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Buffett: distracted sage still has important message for investors

Legendary investor Warren Buffett faced difficult questions at Berkshire Hathaway's annual general meeting at the weekend. But he managed to express his investment opinions on gold and Tesco.

 
Buffett: distracted sage still has important message for investors

Legendary investor Warren Buffett faced difficult questions at Berkshire Hathaway's annual general meeting this weekend. Investor attention was focused on the impact of David Sokol's departure and its potential impact on Buffett’s succession planning.

The AGM has, in the past, been seen as a Cherry Coke guzzling all-American event, but this time Buffett was forced to explain events surrounding Sokol, an executive who resigned last month after it was discovered that he owned a stake in Lubrizol, a company which he had recommended to Buffett. Berkshire Hathaway followed Sokol’s advice and when it announced that it had bought shares in Lubrizol the share price rose by 28%.

Buffett apologised for a press release which many thought had not condemned Sokol strongly enough. At the meeting Buffett said Sokol’s actions were inexplicable and inexcusable: 'I don't think there's any question about the inexcusable part. Dave violated the code of ethics, Dave violated our insider trading rules.'

However, Keith Ashworth-Lord, manager of the recently launched Premier Sanford DeLand UK Buffettology fund, said that a lot of the focus on governance was due to Berkshire Hathway’s entry into the S&P 500, the main index of the US stock market. He said: ‘This led to a whole influx of new institutional shareholders rather than personal share holders that had dominated the company before that.’ He said: ‘In the absence of institutional shareholders, I suspect there wouldn’t have been the same amount of focus on that issue.’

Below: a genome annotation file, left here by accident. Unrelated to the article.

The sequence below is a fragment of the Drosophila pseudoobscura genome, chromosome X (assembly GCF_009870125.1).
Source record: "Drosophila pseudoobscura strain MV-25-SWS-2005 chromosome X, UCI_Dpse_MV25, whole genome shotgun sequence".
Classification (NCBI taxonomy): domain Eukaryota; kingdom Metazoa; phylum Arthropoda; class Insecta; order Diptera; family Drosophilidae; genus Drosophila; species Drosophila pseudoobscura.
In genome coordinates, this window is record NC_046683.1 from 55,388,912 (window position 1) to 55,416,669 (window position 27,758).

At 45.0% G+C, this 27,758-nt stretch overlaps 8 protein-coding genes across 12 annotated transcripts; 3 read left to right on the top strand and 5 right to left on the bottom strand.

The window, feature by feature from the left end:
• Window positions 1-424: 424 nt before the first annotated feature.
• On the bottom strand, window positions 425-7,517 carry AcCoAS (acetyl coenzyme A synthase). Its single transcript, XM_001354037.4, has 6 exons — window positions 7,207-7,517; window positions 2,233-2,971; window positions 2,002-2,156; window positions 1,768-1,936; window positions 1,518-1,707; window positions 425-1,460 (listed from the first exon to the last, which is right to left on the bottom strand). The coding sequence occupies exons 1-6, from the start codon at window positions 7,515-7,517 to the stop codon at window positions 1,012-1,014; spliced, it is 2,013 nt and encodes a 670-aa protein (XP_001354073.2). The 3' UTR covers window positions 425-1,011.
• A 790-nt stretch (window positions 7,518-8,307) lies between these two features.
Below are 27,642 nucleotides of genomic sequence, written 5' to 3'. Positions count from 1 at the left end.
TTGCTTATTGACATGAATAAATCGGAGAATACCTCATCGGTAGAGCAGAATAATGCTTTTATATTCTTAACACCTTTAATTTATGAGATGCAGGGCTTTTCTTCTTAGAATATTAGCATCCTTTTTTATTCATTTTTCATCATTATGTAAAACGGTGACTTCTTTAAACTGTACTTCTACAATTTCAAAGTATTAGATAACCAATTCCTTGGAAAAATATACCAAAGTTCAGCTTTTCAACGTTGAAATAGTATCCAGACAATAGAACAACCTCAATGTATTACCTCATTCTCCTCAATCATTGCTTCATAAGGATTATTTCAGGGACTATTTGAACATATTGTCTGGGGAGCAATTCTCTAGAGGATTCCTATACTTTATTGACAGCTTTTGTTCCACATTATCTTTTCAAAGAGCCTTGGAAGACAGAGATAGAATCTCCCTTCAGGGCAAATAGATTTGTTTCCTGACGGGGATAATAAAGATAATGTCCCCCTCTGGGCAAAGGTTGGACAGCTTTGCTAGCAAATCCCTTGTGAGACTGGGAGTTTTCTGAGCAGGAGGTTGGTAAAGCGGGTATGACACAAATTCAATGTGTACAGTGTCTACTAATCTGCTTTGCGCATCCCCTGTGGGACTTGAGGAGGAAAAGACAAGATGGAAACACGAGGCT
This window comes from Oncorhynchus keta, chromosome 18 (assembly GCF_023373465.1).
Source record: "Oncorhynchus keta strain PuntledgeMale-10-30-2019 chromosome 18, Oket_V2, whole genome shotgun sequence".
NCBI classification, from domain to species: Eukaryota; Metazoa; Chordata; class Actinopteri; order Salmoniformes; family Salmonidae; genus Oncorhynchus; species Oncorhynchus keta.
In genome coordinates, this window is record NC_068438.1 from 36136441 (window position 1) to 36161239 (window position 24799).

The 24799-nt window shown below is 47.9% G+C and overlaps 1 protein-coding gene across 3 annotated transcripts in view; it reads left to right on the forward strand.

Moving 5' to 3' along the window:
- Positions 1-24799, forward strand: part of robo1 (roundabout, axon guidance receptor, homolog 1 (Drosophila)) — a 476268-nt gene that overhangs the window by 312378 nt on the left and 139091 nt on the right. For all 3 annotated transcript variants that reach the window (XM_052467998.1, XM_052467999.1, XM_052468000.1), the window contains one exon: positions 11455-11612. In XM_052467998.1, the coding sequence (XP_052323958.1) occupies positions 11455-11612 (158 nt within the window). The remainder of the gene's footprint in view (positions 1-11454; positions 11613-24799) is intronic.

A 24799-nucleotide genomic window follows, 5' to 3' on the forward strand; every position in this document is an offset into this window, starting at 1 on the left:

Due to Sokol’s potential successor status, the affair raised issues of succession. At the AGM Buffett spoke about the role of his son, Howard Buffett, succeeding him as his independent chairman. Some commentators see this an inconsistency as Buffett has previously criticised dynasties as a ‘lucky sperm club’.

At the AGM Buffett said: ‘Certainly the candidate that I think is the leading candidate now, I would lay a lot of money on the fact that he is as straight as an arrow.’

Ashworth Lord believed that former hedge fund manager Todd Combs, recently appointed as Berkshire Hathaway's chief investment officer, was in line to take over but, with the departure of Sokol, it was no longer clear who would head up the firm’s operational side.

After the AGM, Charlie Munger, Berkshire Hathaway's vice-chairman, told Bloomberg that he did not think any individual was important enough to have a significant impact on the firm: ‘Take somebody who is even more remarkable - Warren. In my opinion Berkshire will flourish after Warren’s gone. I don’t think anybody is essential given the momentum we now have in place.’

Investment ideas

Buffett, who has bet against the dollar in the past, said he had no plans to make any forays into currencies despite the dollar hitting a three-year low against leading currencies. 'There’s no question the purchasing power of the dollar will decline, but I think the purchasing power of many currencies around the world' will also decline, he said.

On gold he reiterated his usual criticisms saying that investing in gold was not sensible as it had no intrinsic value and depended entirely on how much other people were prepared to pay for it.

He said: 'You can fondle it, you can polish it, you can stare at it. But it isn't going to do anything.' He said: 'I'd bet on a good producing business to outperform something that doesn't do anything.'

His view of recent price spikes in gold and other commodities was dismissive: ‘There are very few commodities where we know the direction of their movement in the next six months to a year. People like to get in on things that are rising in prices. Over time, it has not been the way to get rich.’

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